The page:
God Hates Haiti

Haiti disaster blamed on pact with devil

American televangelist Pat Robertson has blamed the devastating earthquake in Haiti on a pact between the impoverished nation’s founders and the devil.

C.L.R. JamesThe Black Jacobins, first published in 1938, was a forbidden book in South Africa until the recent dismantling of apartheid. It’s not hard to see why. James researched his account of Toussaint L’Ouverture and the Haitian slave uprising with meticulous care. It remains a masterpiece of historical scholarship, but the book was designed to be a weapon for revolutionary combat. James wrote it while active in the International African Service Bureau — the organization founded by his childhood friend George Padmore, the godfather of Pan-Africanism. By narrating “the first successful slave revolt in history,” he meant to provide a tool kit of ideas and information for future liberation movements. Apartheid’s censors knew what they were doing when they banned the book.

Yet The Black Jacobins did find readers in South Africa. Copies were scarce and the potential audience was large, so people had to improvise. One circle of activists typed up key passages and distributed them in carbon copies. Another group tore James’ thick book into clusters of a few pages, to be circulated a little at a time.

Members would study each fragment closely and then pass it on to the next eager reader. They doubtless memorized large parts of the book this way, while waiting for the next installment to reach them. Few writers ever find their work treated with such passionate intensity. Naturally, James was pleased to learn about his South African readers. The very ingenuity and seriousness with which they handled the book were proofs of a lesson James sought to teach, over and over again, throughout his work: In their efforts to free themselves, to reshape their world into a more livable place, people display a creative drive that now and then directs history into new courses.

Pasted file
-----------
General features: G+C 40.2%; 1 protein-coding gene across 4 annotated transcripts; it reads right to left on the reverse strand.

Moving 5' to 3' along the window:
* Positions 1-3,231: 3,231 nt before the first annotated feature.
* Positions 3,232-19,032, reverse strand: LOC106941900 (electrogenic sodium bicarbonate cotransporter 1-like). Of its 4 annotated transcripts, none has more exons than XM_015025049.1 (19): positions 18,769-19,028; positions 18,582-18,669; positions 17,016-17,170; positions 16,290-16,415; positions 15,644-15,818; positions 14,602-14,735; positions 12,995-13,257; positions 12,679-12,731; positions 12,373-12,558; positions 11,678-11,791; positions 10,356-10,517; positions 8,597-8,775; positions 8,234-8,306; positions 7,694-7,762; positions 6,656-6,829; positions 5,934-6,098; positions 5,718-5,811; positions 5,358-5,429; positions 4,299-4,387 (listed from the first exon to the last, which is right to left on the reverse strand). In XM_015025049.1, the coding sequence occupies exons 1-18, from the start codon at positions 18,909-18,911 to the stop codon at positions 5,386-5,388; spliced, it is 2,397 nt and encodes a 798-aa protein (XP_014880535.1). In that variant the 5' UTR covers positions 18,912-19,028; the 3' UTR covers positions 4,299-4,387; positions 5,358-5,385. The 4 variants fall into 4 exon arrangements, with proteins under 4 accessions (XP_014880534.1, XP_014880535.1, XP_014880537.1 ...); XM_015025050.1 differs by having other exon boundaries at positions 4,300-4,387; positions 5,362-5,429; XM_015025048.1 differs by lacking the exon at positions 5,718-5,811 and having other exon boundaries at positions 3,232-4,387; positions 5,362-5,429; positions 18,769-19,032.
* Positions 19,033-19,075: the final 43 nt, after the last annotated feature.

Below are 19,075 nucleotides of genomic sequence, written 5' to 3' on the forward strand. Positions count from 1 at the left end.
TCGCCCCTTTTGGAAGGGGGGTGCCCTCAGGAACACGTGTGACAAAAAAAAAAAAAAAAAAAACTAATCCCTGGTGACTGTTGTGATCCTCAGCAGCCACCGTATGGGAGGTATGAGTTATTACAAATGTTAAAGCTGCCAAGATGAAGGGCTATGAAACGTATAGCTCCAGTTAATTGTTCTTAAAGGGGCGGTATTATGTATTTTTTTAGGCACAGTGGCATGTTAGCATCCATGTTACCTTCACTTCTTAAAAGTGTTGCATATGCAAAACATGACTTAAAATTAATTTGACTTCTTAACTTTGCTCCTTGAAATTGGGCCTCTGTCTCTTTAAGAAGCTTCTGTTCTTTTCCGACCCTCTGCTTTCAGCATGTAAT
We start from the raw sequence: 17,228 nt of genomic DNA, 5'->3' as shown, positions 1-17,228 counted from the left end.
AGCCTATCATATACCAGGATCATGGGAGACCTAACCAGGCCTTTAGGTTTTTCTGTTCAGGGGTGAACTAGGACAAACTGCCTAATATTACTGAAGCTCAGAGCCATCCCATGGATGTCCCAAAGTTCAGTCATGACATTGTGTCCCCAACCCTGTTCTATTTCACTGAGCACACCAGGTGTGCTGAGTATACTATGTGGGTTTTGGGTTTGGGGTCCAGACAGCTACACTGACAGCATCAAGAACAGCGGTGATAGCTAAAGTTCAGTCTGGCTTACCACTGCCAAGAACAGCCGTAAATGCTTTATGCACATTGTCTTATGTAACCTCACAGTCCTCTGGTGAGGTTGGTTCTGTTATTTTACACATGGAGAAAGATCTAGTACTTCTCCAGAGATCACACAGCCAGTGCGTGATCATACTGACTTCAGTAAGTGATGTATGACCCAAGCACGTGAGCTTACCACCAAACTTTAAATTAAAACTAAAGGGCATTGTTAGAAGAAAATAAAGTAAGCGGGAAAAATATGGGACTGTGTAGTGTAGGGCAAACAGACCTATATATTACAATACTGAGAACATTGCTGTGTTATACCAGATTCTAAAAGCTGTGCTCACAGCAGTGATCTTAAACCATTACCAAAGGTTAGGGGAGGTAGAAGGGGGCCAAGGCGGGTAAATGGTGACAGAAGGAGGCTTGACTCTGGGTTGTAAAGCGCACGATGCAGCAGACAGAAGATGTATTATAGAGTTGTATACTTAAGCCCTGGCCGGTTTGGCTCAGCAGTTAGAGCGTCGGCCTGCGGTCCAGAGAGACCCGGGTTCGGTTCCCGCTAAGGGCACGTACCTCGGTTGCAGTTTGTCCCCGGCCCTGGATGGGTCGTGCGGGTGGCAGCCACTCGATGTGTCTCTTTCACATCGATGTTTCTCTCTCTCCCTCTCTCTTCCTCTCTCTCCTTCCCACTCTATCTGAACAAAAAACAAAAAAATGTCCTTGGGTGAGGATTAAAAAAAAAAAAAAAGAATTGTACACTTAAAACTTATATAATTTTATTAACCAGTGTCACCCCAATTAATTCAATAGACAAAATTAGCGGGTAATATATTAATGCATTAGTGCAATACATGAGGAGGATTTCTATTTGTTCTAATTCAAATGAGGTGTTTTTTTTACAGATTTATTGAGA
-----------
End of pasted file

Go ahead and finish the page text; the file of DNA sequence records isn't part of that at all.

After his death in London in 1989, tributes to James came from all corners of the African diaspora, and beyond. It is evidence of the scope of his life and work that, over the past half-dozen years, new books by and about James have been pouring off the presses…

The food crisis erupted first and most dramatically in Haiti in early 2008. Like Bangladesh, Haiti today is a symbol of misery and despair. And, like Bangladesh, when European explorers arrived, the island was remarkably rich in resources, with a large and flourishing population. It later became the source of much of France’s wealth. I will not run through the sordid history, but the current food crisis can be traced directly to 1915, Woodrow Wilson’s invasion: murderous, brutal, and destructive. Among Wilson’s many crimes was dissolving the Haitian Parliament at gunpoint because it refused to pass “progressive legislation” that would have allowed U.S. businesses to take over Haitian lands. Wilson’s Marines then ran a free election, in which the legislation was passed by 99.9 percent of the 5 percent of the public permitted to vote. All of this comes down through history as “Wilsonian idealism.”